With the way the finances have gone for the Mets and their owners lately, it's understandable to want to take a wait-and-see approach to whether or not they're going to spend money you expect them to. But it doesn't make much sense for the Mets to increase their payroll obligations in 2014 and 2015 by deferring Jason Bay's contract if the team doesn't take advantage of the the extra available payroll this season. If the number is correct and the Mets will only pay Jason Bay $6 million in 2013, it's for a reason.
We should take everything general managers say, Sandy Alderson included, with a grain of salt. Everything he says publicly is calculated and veiled, but his comments on 2013 are fairly bold, no matter what the reasoning is behind them. He's suggested he doesn't expect the same team back and that the Mets need to get better, and not just incrementally better. Perhaps he's tired of watching this bunch, too.
This doesn't mean he's going to go all-in on 2013 with no regard for the future, a future that looks like it might be bright. Even if Sandy Alderson makes high-percentage moves for 2013, the chances that they all pay off are not high enough to sacrifice some of that future potential for short-term success. Still, refusing to leverage the future for the present does not mean there isn't a path to success for the Mets next year.
The deferral of Jason Bay's contract is a sign of recognition that the Mets aren't going to get more than incrementally better with the budget and resources available to them. Ridding the payroll of that money opens up a vast array of options that otherwise would not have been available, but it makes no sense to open that door and not go through it. I can't tell you what Sandy Alderson has in mind, but I'd be willing to bet the roster on Opening Day is going to surprise most of us.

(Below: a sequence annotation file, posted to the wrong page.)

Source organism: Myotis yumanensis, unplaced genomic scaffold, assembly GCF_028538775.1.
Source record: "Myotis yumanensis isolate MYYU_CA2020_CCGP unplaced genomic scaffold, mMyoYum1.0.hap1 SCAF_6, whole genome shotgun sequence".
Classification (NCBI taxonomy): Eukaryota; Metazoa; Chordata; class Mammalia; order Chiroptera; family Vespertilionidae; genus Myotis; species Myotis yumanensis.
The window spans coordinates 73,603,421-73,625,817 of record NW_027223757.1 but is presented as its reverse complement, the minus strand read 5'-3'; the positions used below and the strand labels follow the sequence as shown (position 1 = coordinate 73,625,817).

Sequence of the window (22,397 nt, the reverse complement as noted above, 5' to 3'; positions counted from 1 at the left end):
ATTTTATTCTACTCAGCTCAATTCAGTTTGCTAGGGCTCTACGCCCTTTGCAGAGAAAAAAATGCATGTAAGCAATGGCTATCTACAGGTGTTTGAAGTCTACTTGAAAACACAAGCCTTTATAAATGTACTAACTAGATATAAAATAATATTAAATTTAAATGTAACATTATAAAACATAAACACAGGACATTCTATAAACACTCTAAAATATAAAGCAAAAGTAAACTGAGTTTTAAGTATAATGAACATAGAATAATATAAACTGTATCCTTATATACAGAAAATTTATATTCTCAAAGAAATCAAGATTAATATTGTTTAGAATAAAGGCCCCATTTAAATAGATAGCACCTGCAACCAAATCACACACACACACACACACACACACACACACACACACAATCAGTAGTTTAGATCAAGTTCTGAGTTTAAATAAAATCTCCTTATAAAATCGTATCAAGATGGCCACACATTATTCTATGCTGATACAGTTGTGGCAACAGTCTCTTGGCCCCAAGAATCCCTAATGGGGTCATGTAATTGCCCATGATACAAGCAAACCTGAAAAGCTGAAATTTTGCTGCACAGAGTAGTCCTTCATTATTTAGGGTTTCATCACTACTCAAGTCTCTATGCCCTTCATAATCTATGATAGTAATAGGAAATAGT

I'm looking forward to this offseason and seeing what Alderson can do with this team. The Mets have some clearly valuable pieces as well as some prospects that have shown potential. That's value, and even if the Mets don't cash those chips for others, it speaks well of the overall potential of the roster. The 2013 Mets roster might actually be one of the easiest to address. They clearly have star power, both batters and pitchers. They've got young break-out potential in Matt Harvey and others. They have veteran presence both of the homegrown variety and the journeyman type. Maybe most importantly, the team has clearly defined holes.
While there are some other weaker areas, the biggest spots that need improvement are pretty obvious. Knowing that signing an outfielder is at the top of the list and you're not replacing someone that might turn out to have a better year than you expected is a welcome relief. No matter which outfielders the Mets bring in, there will likely be enough playing time for anyone that can contribute to shine through. Specifically, the Mets are very left-handed and need a solid all-around outfielder, particularly one with power. They've got guys that could play center field already so a corner guy is probably acceptable. I would think finding a right-handed corner outfielder is one of the easier acquisitions in baseball. The right-handed flawed catchers that can share some time with Josh Thole and the hundreds of relief pitching candidates who may or may not be due for a good season also make up a fairly large selection pool to choose form.
There's no guarantee that extra flexibility from deferring the money owed to Jason Bay in the Mets budget means they'll field a competitive team in 2013, but it should at least make it possible. Sandy Alderson's quotes suggest he's at least looking for the opportunity to make it so. The players needed to do so should be attainable, the budget should be high enough to fit them, and Alderson should be smart enough to choose the players with a high probability of succeeding with the Mets. All in all, this should be the most interesting offseason in a while.